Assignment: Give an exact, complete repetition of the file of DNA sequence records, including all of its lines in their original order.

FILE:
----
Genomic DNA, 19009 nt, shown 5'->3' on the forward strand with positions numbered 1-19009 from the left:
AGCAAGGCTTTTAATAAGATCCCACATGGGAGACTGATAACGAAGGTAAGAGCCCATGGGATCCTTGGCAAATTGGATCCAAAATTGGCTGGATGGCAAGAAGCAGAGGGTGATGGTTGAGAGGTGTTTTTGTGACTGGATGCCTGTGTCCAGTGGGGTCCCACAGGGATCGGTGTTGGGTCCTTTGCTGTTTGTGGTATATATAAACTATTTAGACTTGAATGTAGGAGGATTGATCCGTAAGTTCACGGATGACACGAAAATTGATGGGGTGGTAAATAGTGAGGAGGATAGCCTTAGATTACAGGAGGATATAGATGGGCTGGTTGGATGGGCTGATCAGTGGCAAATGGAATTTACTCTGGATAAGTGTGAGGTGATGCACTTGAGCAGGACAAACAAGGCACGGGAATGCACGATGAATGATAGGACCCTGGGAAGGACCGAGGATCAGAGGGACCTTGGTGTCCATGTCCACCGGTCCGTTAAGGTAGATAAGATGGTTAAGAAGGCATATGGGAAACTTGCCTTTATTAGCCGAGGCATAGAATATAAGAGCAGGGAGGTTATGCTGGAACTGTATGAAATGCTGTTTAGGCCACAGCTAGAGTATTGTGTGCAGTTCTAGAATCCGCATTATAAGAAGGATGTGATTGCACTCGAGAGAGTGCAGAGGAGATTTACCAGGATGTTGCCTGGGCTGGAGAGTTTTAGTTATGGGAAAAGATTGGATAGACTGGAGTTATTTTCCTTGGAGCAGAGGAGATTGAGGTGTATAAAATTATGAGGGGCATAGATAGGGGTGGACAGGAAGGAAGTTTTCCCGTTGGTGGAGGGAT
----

Genomic DNA, 19009 nt, shown 5'->3' on the forward strand with positions numbered 1-19009 from the left:
AGCAAGGCTTTTAATAAGATCCCACATGGGAGACTGATAACGAAGGTAAGAGCCCATGGGATCCTTGGCAAATTGGATCCAAAATTGGCTGGATGGCAAGAAGCAGAGGGTGATGGTTGAGAGGTGTTTTTGTGACTGGATGCCTGTGTCCAGTGGGGTCCCACAGGGATCGGTGTTGGGTCCTTTGCTGTTTGTGGTATATATAAACTATTTAGACTTGAATGTAGGAGGATTGATCCGTAAGTTCACGGATGACACGAAAATTGATGGGGTGGTAAATAGTGAGGAGGATAGCCTTAGATTACAGGAGGATATAGATGGGCTGGTTGGATGGGCTGATCAGTGGCAAATGGAATTTACTCTGGATAAGTGTGAGGTGATGCACTTGAGCAGGACAAACAAGGCACGGGAATGCACGATGAATGATAGGACCCTGGGAAGGACCGAGGATCAGAGGGACCTTGGTGTCCATGTCCACCGGTCCGTTAAGGTAGATAAGATGGTTAAGAAGGCATATGGGAAACTTGCCTTTATTAGCCGAGGCATAGAATATAAGAGCAGGGAGGTTATGCTGGAACTGTATGAAATGCTGTTTAGGCCACAGCTAGAGTATTGTGTGCAGTTCTAGAATCCGCATTATAAGAAGGATGTGATTGCACTCGAGAGAGTGCAGAGGAGATTTACCAGGATGTTGCCTGGGCTGGAGAGTTTTAGTTATGGGAAAAGATTGGATAGACTGGAGTTATTTTCCTTGGAGCAGAGGAGATTGAGGTGTATAAAATTATGAGGGGCATAGATAGGGGTGGACAGGAAGGAAGTTTTCCCGTTGGTGGAGGGAT